General Facts Regarding TMJ and Jaw Pain
The lower jaw meets the skull in front of the ear and the joint that connects them is called the temporomandibular joint (TMJ). The initials, TMJ, refer to the joint itself. Problems or pain in the joint or muscles in the head and neck region are often referred to as temporomandibular joint disorders (TMD).
Noises in the TMJ are very common, and TMJ structural abnormalities are estimated to be present in approximately 35% of the adult population. Like any joint (knee, shoulder) the TMJ can be strained or injured. Injury can result from a specific trauma to the jaw area or can result from prolonged microtrauma (wear and tear) from oral habits (tooth grinding, jaw clenching, gum chewing). Some TMJ abnormalities are probably developmental (genetics), where no specific cause can be determined.
Once a joint is strained, it can be more easily re-injured (like a sprained ankle which is subsequently more prone to injury). Because we use the jaw for so many activities (talking, eating, yawning, laughing), the joint is constantly being moved. Therefore, TOTAL relaxation of the jaw joint and surrounding muscles is difficult. Maintaining the jaw muscles and joints in a relaxed position is, however, very manageable with practice. Regular attempts to relax the jaw muscles and avoidance of activities that would overwork the area, will be helpful to reduce the pain and prevent additional strain to that area.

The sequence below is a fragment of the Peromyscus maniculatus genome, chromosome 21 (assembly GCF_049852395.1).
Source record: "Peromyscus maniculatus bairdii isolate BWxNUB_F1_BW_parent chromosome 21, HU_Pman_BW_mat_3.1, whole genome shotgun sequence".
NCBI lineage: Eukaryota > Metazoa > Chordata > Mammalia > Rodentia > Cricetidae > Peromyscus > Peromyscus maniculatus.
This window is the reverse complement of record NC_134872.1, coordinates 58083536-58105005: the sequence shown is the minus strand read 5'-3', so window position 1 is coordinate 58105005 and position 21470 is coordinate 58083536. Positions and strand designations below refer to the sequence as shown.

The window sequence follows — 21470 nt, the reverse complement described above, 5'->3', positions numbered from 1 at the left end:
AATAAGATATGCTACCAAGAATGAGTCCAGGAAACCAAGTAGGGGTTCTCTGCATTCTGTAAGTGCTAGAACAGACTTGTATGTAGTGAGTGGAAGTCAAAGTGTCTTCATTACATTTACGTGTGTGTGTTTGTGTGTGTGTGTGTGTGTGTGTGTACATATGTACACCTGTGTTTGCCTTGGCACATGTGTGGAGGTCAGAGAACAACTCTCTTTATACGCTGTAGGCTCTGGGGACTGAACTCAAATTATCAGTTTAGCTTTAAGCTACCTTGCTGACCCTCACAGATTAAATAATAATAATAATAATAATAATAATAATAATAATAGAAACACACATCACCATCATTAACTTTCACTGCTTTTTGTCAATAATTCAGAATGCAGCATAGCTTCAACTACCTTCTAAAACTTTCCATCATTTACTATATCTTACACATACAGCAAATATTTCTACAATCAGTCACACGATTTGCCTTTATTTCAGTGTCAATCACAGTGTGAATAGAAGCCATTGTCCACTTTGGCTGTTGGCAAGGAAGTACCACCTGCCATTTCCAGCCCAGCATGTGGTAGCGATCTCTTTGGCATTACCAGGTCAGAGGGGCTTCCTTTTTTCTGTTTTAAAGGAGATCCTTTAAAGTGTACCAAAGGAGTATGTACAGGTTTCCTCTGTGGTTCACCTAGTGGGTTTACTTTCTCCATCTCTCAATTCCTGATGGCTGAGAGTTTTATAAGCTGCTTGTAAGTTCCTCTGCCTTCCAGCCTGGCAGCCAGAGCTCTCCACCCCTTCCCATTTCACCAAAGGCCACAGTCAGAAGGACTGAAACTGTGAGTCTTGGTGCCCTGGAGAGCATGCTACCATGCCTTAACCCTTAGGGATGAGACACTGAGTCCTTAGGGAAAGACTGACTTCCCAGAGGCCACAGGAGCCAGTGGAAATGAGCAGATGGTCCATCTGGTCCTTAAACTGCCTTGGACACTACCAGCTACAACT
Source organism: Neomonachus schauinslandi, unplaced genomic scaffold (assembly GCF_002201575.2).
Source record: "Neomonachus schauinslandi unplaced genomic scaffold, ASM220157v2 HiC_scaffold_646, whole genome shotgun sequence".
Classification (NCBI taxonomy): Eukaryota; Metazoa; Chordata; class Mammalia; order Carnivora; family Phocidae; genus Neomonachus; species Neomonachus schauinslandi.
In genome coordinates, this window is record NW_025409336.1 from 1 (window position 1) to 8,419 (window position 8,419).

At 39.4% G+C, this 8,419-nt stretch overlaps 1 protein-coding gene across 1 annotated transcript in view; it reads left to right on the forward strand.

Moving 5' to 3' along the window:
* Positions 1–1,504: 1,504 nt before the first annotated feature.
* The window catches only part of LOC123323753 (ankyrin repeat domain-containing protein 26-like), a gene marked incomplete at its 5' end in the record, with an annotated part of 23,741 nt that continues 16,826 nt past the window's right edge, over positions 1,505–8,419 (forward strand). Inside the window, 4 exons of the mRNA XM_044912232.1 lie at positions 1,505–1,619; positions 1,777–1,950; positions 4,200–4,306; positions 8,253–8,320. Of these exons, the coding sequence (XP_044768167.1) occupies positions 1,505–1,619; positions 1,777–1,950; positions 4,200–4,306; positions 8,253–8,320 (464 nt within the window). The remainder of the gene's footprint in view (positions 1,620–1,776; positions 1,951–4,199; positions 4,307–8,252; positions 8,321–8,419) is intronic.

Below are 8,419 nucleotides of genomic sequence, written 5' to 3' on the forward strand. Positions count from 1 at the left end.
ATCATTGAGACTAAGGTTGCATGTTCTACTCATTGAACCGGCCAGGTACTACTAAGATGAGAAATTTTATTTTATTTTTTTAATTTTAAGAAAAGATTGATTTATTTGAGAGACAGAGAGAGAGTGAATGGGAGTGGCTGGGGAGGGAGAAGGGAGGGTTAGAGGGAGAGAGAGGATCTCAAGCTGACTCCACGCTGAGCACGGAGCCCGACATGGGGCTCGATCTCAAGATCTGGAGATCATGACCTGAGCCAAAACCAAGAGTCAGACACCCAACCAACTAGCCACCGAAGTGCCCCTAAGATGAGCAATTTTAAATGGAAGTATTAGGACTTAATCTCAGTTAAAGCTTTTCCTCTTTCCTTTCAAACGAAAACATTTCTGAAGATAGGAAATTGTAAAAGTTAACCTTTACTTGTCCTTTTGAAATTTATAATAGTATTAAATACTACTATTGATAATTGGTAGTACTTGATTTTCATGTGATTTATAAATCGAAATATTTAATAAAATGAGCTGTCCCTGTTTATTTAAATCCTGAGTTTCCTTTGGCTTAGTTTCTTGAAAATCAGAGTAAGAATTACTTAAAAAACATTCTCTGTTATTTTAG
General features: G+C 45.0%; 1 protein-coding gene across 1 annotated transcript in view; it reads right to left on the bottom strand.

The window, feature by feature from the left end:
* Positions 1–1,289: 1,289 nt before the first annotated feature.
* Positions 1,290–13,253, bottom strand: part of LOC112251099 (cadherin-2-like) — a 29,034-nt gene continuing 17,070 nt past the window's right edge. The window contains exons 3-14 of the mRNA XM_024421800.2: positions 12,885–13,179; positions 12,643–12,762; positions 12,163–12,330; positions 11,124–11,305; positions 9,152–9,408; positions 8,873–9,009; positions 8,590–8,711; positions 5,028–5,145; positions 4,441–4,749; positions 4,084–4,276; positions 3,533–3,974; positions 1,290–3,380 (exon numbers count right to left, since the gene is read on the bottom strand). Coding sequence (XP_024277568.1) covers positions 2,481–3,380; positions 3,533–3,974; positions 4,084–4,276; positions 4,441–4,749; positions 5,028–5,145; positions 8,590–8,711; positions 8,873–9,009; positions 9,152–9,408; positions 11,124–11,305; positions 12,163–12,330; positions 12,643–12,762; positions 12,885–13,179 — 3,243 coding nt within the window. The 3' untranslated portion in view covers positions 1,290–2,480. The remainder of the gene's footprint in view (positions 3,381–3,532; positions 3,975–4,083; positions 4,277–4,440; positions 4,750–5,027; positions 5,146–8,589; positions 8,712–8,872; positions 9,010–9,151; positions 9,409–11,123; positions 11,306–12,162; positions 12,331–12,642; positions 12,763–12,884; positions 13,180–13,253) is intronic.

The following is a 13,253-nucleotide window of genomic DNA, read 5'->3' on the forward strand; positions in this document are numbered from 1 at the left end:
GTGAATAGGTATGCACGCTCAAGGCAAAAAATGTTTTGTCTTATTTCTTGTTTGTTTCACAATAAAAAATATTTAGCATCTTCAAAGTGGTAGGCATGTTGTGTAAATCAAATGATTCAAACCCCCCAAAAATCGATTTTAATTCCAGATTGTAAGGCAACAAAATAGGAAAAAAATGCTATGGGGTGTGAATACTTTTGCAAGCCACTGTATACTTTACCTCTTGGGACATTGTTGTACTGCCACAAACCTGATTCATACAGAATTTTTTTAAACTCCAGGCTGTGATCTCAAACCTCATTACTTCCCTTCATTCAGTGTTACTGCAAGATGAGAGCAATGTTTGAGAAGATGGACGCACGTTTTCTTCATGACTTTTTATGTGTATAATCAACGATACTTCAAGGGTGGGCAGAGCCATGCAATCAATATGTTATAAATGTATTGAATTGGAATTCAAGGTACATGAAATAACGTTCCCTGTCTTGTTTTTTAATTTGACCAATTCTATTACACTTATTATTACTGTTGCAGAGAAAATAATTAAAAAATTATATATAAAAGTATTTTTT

Acronym for Temporomandibular Joint (the jaw joint), which is the ball and socket joint located in front of each ear. "TMJ" is often used a diagnostic label, as in, "my dentist says I have TMJ." "TMJ" is often used by dentists, doctors, and the public as a term of diagnosis. This is not a correct use of the acronym for "temporomandibular joint" and when used in this way can lead to faulty conclusions regarding the causes of jaw abnormalities, pain or dysfunction of the jaw.
Inflammation of the temporomandibular joint (TMJ) that can typically result in stiffness and pain.
TMJ Internal Derangement
Structural abnormalities of the TMJ that may or may not be painful and often result in joint noises (click, pop, crack, crunch) with jaw movement (opening, closing, biting, chewing, yawning).
Temporomandibular joint surgery can be minimally invasive - injection of steroids or involve arthroscopic or open-joint procedures.
Repetitive or habitual movements of the jaw, mouth or tongue or other uses of these structures that are not related to normal jaw function such as biting, chewing, talking, yawning, singing, etc. Examples of jaw parafunction are: clenching the teeth when stressed, biting or chewing the lip or cheeks, tapping teeth together, jutting the jaw forward or side-to-side, chewing on objects, fingernails, etc. These behaviors can often develop into an overuse injury of the jaw.